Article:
But its statements from surveyed companies provide the most telling picture of where their thoughts and actions about climate change are presently situated.
As a statement from Nestlé in the Global 500 report reads:
“Changing temperatures and precipitations patterns may lead to decreased availability of critical raw materials in the supply chain, especially agricultural commodities. These will lead to the increased operational cost or even disrupt the business operations along the entire value chain of Nestlé.”
Nestlé is also one of few companies that is putting its money where its mouth is, according to the Global 500 report, which gave the company its highest “disclosure score,” 100 out of a possible 100. Disclosure scores are awarded based on the level of detail and comprehensiveness with which a company makes its emissions public, according to the CDP.
“For leaders, the high scores reflect their deep, long-term understanding of how they manage the climate risks to their business and disclose this to their stakeholders,” the Global 500 report reads, specifically praising Nestlé for working “to ensure the development of resilience among its suppliers and mak[ing] significant contributions to smallholder farmers to develop long-term relationships,” as well as “recognizing that their competitiveness and the long-term prospects of society are mutually dependent.”
Overall, the types of emissions-lowering activities companies are taken vary widely, as the following chart from the global 500 report illustrates:
In the U.S. version of the report, restricted to the S&P 500, things were slightly more improved, with “a marked increase in the number of companies addressing these issues at the board and executive level…The data suggests that, in the absence of global or national regulation, business is stepping into the leadership vacuum and embracing climate change as a business imperative,” according to S&P 500 report’s opening summary.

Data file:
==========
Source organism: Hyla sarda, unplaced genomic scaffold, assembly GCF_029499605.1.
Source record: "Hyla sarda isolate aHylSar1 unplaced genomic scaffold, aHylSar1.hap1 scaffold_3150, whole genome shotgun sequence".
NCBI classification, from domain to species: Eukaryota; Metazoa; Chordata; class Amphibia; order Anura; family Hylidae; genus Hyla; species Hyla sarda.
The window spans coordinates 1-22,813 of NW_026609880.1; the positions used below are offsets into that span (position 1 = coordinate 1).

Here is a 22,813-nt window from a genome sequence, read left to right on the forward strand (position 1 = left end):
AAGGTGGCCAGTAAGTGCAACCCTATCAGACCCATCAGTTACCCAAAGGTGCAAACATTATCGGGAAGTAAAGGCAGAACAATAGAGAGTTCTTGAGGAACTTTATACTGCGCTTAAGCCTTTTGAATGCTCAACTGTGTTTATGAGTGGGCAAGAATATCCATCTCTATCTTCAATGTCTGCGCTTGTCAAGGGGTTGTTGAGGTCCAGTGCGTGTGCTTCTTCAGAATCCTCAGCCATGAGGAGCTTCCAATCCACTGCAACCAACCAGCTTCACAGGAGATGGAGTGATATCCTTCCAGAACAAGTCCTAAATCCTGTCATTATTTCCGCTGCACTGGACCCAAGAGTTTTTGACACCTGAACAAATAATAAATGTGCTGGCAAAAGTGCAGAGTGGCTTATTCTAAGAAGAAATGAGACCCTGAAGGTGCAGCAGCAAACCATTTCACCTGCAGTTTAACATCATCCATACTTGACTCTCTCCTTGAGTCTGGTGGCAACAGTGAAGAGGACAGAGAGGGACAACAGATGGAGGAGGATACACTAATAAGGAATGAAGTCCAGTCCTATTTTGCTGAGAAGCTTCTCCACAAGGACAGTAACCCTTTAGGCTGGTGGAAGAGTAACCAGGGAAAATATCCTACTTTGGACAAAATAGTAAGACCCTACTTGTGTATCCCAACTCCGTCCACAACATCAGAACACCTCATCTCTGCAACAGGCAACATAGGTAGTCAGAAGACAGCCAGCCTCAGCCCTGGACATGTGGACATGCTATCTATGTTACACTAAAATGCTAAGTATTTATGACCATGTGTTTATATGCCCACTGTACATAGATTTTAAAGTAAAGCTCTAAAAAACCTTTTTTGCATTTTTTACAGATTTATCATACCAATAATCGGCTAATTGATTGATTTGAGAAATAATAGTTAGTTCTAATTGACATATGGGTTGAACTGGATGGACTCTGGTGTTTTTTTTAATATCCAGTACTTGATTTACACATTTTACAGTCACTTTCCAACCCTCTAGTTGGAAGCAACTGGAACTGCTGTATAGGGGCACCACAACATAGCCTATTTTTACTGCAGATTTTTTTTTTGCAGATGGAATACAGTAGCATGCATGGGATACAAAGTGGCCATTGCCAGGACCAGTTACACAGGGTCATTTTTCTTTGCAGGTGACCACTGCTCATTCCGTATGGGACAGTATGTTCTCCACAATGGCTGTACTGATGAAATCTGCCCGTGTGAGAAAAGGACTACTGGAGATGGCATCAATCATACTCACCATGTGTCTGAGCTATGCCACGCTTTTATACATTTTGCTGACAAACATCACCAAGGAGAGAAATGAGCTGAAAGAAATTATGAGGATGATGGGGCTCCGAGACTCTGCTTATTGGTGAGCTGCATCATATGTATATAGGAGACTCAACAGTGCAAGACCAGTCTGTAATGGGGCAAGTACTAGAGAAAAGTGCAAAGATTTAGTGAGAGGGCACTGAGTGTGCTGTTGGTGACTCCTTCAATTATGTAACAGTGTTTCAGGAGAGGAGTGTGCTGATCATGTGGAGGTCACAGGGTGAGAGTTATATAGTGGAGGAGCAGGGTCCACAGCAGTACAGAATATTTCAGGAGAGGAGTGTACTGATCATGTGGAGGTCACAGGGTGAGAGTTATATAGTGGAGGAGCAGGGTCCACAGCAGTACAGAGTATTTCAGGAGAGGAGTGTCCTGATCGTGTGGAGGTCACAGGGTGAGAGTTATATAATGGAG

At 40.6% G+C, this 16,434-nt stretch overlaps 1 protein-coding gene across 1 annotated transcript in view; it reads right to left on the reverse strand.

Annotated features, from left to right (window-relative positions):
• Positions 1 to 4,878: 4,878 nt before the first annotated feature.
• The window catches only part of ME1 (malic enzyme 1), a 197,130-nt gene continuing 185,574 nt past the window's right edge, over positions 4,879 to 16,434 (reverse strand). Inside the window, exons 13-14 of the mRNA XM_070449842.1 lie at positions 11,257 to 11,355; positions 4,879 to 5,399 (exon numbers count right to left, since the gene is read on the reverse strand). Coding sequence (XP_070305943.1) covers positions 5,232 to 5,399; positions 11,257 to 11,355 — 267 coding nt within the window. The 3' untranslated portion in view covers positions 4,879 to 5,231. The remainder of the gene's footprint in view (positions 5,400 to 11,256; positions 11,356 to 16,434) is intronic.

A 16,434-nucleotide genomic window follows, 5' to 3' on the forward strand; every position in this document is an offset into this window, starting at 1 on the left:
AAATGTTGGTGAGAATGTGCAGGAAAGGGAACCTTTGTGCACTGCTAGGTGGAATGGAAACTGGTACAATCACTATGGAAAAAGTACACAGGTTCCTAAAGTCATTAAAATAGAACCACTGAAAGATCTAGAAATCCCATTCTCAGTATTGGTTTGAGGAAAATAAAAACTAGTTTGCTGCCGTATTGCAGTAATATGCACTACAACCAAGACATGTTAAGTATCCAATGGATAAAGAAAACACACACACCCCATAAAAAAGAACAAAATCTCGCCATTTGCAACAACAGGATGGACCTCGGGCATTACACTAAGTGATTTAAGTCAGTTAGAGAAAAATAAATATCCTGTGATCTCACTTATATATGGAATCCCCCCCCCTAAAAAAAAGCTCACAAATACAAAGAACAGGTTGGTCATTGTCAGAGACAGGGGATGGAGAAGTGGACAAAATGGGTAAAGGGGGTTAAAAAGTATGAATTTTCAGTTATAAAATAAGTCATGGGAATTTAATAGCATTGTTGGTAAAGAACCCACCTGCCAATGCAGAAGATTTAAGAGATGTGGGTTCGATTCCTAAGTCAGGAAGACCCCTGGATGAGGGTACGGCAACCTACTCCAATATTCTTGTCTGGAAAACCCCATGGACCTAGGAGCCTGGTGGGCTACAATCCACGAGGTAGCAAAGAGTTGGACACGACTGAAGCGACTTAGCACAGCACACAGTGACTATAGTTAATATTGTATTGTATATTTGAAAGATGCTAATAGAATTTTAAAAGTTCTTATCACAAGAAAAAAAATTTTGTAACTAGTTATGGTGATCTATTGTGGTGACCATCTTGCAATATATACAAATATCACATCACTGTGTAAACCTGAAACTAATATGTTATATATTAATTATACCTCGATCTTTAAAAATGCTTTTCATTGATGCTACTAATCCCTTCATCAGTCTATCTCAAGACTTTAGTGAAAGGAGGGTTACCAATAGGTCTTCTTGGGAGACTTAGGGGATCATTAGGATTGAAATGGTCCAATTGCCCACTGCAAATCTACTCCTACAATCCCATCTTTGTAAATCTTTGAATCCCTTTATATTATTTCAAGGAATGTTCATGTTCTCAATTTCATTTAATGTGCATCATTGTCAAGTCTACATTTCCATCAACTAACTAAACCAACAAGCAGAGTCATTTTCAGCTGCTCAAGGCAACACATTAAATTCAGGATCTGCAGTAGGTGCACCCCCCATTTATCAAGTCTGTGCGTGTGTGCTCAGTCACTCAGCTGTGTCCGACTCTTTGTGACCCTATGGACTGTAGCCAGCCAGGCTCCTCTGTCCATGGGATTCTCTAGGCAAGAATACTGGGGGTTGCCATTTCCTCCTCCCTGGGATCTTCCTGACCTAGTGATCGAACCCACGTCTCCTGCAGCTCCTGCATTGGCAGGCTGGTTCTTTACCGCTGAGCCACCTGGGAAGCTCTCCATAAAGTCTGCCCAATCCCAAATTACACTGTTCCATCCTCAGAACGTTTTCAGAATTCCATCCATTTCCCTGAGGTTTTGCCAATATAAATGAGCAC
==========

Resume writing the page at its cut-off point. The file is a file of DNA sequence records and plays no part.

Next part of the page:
Specifically, 52 percent, or a total 177 respondents, disclosed their emissions reduction activities this time around, up from 35 percent (117 respondents) in 2011.
Lockheed Martin, which received an “A” rating on the 2012 S&P 500 CDP report card, as well as the 2011 one, gave the following statement included in the report as the rationale behind its emissions-reductions program:
“The financial implications of a positive reputation associated with climate change include an increase in investor interest thereby increasing Lockheed Martin’s stock value. For example, Lockheed Martin’s environmental performance (including carbon emissions) is included in the Bloomberg terminal that is used by investors. The positive public perception associated with carbon management and reduced emissions may result in increased revenue. Lockheed Martin’s reputation affects the likelihood of capturing new contracts, thereby increasing business.”
Overall, based on the findings of the new CDP reports, it seems that companies in the U.S. and around the globe are not only beginning to recognize the negative impact that climate change could have on their business, but starting to make more efforts to mitigate it and reduce their own carbon footprints, despite a perceived lack of leadership from world governments.
Both new 2012 CDP reports, as well as industry-specific breakdowns, can be downloaded here via PwC.